To subscribe or unsubscribe, send an e-mail message to firstname.lastname@example.org. Or you can subscribe electronically by sending a blank e-mail (no message or subject line) to email@example.com. Similarly, you can un-subscribe at firstname.lastname@example.org.
I write a second column each Sunday called Sharp Edges, which tends to be somewhat more cutting about social and justice issues. To sign up for Sharp Edges, write to me directly, email@example.com, or send a note to firstname.lastname@example.org
And for those of you who like poetry, I’ve started a webpage http://quixotic.ca/My-Poetrywhere I post (occasionally, when I feel inspired) poems that I have written. If you’d like to receive notifications about new poems, write me at email@example.com, or subscribe yourself to the list by sending a blankemail(no message) to firstname.lastname@example.org(If it doesn’t work, please let me know.)
To use the links in this section, you’ll have to insert the necessary symbols. Some spam filters have been blocking my posts because they’re suspicious of too many links.
Ralph Milton’s latest project is a kind of Festival of Faith, a retelling of key biblical stories by skilled storytellers like Linnea Good and Donald Schmidt, designed to get people talking about their own faith experience. It’s a series of videos available on Youtube. I suggest you start with his introductory section: https://www.youtube.com/watch?v=7u6qRclYAa8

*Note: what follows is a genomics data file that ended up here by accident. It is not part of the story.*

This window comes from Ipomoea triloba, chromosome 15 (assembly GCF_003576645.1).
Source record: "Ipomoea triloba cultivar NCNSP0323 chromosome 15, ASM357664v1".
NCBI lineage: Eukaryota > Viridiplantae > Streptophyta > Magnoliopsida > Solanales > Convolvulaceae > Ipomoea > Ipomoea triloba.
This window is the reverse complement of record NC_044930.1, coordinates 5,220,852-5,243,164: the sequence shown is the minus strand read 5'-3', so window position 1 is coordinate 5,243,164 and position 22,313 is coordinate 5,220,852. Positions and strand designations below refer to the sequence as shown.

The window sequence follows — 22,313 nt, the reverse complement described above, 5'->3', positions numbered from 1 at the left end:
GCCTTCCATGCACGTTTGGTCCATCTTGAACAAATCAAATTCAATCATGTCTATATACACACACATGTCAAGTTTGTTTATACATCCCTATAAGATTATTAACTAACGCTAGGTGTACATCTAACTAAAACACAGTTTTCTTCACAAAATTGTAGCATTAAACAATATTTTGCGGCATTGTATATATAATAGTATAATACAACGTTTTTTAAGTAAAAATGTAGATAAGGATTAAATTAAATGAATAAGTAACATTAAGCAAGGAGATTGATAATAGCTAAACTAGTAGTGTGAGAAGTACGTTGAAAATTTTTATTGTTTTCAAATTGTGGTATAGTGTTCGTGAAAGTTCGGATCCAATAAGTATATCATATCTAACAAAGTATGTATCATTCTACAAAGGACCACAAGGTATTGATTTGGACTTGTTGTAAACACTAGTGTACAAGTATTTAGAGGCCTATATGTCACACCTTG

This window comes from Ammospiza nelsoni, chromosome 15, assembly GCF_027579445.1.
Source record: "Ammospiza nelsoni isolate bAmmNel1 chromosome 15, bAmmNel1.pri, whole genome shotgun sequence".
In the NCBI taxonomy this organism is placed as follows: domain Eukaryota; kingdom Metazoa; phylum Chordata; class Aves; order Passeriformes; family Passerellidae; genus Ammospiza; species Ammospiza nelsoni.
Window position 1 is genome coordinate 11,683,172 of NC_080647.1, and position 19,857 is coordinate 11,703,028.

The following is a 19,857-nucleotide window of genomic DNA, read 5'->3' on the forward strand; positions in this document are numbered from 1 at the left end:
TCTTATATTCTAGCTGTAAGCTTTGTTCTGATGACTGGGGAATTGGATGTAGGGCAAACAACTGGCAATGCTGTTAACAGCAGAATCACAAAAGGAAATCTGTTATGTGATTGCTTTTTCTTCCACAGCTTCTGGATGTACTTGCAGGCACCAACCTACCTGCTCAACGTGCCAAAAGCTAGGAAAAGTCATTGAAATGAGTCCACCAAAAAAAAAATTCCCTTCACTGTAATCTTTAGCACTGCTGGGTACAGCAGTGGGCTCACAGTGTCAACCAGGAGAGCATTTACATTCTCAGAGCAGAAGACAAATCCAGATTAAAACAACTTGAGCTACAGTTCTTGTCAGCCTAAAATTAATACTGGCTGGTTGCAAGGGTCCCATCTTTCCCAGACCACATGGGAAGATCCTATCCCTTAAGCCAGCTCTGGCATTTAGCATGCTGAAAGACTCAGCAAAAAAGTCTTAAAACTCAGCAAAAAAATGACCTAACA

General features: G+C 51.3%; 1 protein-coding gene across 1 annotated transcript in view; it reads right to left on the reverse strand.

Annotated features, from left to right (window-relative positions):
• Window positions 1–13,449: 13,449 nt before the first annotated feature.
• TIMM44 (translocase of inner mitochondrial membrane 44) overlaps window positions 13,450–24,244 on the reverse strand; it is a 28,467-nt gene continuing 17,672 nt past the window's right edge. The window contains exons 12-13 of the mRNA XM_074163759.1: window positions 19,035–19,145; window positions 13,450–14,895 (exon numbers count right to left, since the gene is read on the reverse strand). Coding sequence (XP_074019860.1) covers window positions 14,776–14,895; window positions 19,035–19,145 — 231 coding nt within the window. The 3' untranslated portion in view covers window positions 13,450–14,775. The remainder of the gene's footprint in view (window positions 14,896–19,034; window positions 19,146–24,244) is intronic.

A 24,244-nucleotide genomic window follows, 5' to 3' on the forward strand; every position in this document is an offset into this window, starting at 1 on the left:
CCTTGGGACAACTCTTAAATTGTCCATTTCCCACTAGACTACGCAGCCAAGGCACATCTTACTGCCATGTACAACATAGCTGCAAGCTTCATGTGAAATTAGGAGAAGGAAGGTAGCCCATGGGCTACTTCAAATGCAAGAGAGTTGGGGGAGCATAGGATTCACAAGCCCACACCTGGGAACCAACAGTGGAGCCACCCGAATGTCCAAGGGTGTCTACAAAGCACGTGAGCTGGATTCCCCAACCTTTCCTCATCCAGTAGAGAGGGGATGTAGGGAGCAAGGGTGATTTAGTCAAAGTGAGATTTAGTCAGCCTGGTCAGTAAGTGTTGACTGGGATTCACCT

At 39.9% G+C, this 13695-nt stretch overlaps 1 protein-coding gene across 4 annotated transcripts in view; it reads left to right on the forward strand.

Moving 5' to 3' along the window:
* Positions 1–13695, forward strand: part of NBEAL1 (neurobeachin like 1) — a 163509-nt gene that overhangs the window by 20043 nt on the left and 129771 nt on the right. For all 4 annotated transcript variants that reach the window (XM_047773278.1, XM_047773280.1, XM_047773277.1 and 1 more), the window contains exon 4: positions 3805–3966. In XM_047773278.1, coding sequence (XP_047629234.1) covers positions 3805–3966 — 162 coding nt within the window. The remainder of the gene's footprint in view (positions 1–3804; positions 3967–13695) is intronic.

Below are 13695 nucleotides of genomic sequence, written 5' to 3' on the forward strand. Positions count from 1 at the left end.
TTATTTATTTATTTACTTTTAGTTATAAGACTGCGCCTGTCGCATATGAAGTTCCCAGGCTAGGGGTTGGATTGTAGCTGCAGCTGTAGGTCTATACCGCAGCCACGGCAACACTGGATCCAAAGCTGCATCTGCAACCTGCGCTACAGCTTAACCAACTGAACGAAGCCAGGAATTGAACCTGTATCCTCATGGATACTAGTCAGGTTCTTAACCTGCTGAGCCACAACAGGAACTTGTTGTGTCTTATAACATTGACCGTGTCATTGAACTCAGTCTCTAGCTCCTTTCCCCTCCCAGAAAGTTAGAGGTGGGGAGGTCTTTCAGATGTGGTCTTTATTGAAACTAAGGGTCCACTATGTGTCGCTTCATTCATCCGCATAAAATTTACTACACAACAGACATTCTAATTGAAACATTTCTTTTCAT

Ralph’s “Sing Hallelujah” -- the world’s first video hymnal -- is still available. It consists of 100 popular hymns, both new and old, on five DVDs that can be played using a standard DVD player and TV screen, for use in congregations who lack skilled musicians to play piano or organ. More details at wwwDOTsinghallelujahDOTca
Wayne Irwin's “Churchweb Canada,”an inexpensive service for any congregation wanting to develop a web presence, with free consultation. <http://wwwDOTchurchwebcanadaDOTca>
I recommend Isabel Gibson’s thoughtful and well-written blog, wwwDOTtraditionaliconoclastDOTcom
Alva Wood’s satiric stories about incompetent bureaucrats and prejudiced attitudes in a small town -- not particularly religious, but fun; alvawoodATgmailDOTcom to get onto her mailing list.
Tom Watson writes a weekly blog called “The View from Grandpa Tom’s Balcony”-- ruminations on various subjects, and feedback from Tom’sreaders. Write him at tomwatsoATgmailDOTcom or twatsonATsentexDOTnet